The mailbag is as full as usual as David Hinchliffe, Garas and Burners answer your questions and give away a prize of online coaching. Plus we have the Soapbox, Yes/No and Tailender features that ends with a sledging for David. Download it now!

How to Get in Touch With the Show

Our contact email can be found here.

Use our twitter or facebook accounts.

Or you can call and leave a message (it’s an answer phone, not manned but we check it every day). If it’s a good story or question we will call you back for a chat.

  • UK  +44 (0) 208 816 7691
  • AUST: +61 (02) 8005 7925
  • USA: +1 347 722 1981

How to Listen to the Show

You can download the show onto your computer by right clicking on the link below and choosing "Save Target as..."

You can also subscribe to the show:

Subscribe to the show in Itunes

Click here to subscribe in iTunes.

If you don't use iTunes You can add the feed manually.

Discuss this article with other subscribers

There is No Such Thing as the X-Factor in Becoming a Cricketer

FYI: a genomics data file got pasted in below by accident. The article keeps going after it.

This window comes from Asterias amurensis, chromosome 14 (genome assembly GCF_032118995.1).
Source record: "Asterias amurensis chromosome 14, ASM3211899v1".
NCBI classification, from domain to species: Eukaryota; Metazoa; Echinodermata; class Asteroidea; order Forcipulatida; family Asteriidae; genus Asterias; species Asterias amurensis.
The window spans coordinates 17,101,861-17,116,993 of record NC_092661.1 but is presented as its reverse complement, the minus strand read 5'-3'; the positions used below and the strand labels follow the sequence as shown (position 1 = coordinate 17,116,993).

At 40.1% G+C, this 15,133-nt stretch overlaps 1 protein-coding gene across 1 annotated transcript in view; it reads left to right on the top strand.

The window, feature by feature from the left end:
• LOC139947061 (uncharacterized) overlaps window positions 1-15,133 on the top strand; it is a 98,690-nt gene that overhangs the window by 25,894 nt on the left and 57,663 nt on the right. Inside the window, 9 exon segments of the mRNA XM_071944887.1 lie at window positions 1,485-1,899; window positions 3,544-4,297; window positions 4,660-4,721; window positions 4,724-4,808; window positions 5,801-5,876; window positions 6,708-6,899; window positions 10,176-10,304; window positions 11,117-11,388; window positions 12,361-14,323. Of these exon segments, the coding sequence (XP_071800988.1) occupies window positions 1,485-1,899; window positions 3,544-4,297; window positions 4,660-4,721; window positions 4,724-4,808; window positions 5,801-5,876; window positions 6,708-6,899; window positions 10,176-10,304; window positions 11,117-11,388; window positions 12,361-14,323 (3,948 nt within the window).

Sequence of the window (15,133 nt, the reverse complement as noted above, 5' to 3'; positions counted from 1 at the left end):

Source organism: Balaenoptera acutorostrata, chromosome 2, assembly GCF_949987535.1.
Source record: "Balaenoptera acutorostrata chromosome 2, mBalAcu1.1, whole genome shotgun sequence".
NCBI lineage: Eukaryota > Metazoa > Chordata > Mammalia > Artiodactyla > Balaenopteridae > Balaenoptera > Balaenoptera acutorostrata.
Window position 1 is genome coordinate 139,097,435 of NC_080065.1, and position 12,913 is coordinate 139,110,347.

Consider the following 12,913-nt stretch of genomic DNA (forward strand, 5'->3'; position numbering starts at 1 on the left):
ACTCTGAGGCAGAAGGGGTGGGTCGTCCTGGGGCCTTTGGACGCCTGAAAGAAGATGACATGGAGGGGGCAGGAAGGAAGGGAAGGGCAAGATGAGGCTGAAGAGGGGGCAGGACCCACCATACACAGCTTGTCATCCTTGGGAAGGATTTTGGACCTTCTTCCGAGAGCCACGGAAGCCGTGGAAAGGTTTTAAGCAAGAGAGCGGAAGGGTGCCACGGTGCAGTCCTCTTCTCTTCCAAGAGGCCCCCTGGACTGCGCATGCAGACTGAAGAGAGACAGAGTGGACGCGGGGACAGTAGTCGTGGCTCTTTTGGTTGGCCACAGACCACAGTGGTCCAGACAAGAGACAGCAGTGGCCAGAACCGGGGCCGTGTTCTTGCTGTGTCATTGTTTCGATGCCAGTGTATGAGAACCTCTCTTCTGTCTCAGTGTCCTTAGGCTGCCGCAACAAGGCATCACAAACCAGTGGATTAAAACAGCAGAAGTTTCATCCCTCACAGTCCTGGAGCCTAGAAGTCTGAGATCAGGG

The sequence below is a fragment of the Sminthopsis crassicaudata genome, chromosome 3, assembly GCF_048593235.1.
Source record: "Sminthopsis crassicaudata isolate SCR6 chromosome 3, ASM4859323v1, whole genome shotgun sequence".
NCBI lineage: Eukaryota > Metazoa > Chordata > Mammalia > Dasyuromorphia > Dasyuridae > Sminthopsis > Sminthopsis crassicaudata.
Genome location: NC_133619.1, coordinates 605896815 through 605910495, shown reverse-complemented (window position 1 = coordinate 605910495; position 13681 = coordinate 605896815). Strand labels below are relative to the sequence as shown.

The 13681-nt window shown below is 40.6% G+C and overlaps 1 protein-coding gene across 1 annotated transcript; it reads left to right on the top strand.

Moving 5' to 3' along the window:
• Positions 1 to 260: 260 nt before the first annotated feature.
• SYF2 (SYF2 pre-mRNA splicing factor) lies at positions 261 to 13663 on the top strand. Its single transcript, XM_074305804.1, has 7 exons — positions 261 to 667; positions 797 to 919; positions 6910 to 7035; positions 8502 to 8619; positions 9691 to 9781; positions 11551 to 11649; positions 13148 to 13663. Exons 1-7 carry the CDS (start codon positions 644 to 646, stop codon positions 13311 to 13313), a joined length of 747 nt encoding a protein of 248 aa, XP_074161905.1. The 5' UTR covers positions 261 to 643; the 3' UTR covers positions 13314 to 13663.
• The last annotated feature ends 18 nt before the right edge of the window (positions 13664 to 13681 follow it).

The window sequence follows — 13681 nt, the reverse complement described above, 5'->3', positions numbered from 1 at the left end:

A lot of people say that to be a professional cricketer you need that special indefinable “x-factor”. It’s a magical trait that you either have, or not. If you don’t have it you will never get it.

This is lazy thinking.

Yes, of course you need something special. But there is no way this is an indefinable thing. It’s just something that is difficult to measure.

The Pickup Cricketer’s Guide to PitchVision Academy

This is part of a series of introductory guides to PitchVision Academy, for the full list click here.

Most cricket is played for fun. Yes, there are many leagues and professional teams, but at the grass-roots there are millions all over the world who just use cricket as a way to stay active and enjoy a good afternoon or evening.


About PitchVision Academy

Welcome to this week's guide to playing and coaching better cricket.

I'm David Hinchliffe and I'm Director of the PitchVision Academy team. With this newsletter you are benefitting directly from over 25 Academy coaches. Our skills include international runs and wickets, first-class coaching, cutting-edge research and real-life playing experience.

Bowl Faster


Want Coaching?

Send to a Friend

Do you have a friend or team mate who would be interested in this newsletter? Just hit "forward" in your email program and send it on.

If you received this email from a friend and would like to get subsequent issues, you can subscribe here.


PitchVision Academy

irresistable force vs. immovable object

Thank you for subscribing to PitchVision Academy.
Read more at www.pitchvision.com


To unsubscribe eMail us with the subject "UNSUBSCRIBE (your email)"
Issue: 202
Date: 2012-05-11